Louise Doughty explores the phenomenal growth of the Young Adult Fiction market, which made over £50 million in the UK in 2009, and asks if it is at last coming of age.
Until recently, when girls and boys outgrew the children's sections of bookshops and libraries, they moved on - for better or worse - to adult novels.
This is no longer the case.
The Young Adult Fiction market made over £50 million in the UK in 2009, an astonishing growth of 89% on the previous year, and while half of this was spent on Stephenie Meyer's extraordinarily succesful Twilight series, the genre does now seem to have reached a critical mass.
As well as being a novelist and broadcaster, Louise Doughty is also the mother of a teenage daughter, and for this very contemporary edition of Radio Three's Sunday Feature, she explores the origins and appeal of the genre and asks what it tells us about the lives of teenagers today.
Louise's starting point is her own memory of reading the final book of C.S.Lewis' Narnia series.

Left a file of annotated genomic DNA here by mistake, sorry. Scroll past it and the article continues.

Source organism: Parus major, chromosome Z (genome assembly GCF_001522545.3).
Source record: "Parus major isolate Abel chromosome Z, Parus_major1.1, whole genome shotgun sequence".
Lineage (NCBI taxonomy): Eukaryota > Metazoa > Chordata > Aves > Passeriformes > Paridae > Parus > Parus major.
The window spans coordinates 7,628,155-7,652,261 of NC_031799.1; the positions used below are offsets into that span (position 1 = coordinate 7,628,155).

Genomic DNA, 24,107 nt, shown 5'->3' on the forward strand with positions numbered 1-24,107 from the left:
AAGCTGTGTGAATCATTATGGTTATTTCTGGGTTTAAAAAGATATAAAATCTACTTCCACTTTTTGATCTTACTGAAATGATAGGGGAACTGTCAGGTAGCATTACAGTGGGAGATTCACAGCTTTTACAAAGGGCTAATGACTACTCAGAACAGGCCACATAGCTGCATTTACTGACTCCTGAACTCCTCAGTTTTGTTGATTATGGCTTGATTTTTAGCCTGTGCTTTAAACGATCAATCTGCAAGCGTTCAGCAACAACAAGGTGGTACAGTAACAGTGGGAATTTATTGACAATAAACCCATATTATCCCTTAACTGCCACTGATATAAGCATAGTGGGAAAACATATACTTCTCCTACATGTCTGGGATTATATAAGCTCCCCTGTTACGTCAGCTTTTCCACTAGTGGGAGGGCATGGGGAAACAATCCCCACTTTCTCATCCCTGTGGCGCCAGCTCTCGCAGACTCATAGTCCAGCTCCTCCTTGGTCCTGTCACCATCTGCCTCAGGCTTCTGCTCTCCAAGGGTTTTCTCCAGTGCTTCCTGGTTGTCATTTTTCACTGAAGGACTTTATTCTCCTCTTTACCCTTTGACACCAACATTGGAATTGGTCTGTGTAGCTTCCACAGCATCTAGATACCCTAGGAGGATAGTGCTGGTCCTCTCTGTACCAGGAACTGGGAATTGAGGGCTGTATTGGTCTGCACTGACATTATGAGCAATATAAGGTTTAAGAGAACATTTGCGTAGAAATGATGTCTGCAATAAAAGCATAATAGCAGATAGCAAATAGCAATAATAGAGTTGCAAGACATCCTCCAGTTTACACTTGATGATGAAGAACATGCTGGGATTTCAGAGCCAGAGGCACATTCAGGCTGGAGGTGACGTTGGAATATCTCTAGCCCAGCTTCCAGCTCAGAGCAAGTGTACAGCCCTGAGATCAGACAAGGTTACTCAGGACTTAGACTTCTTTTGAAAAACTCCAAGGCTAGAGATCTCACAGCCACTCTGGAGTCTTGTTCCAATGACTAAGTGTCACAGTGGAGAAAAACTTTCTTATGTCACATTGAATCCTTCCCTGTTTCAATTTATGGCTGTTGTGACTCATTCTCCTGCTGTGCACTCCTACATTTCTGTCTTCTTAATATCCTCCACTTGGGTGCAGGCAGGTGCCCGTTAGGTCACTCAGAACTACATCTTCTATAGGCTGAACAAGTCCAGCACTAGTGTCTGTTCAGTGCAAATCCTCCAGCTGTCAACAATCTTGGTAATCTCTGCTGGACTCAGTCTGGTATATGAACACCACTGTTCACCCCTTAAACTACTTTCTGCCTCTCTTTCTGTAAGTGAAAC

In The Last Battle, Susan is exiled from Narnia because she no longer believes and because she has become too interested in lipstick and nylons and invitations..." but if Lewis had no interest in the teen years, there have been, ever since the 1950s, a growing number of writers for whom this readership is highly appealing.
Louise speaks to Richelle Mead, author of the cult Vampire Academy series, to Patrick Ness, Meg Rossoff and William Nicholson, all of them award-winning authors for children and young people, and she visits Crossley Heath School in Halifax to hear from young adults themselves about what reading means to them and about their likes and dislikes when it comes to "A World Beyond Narnia.".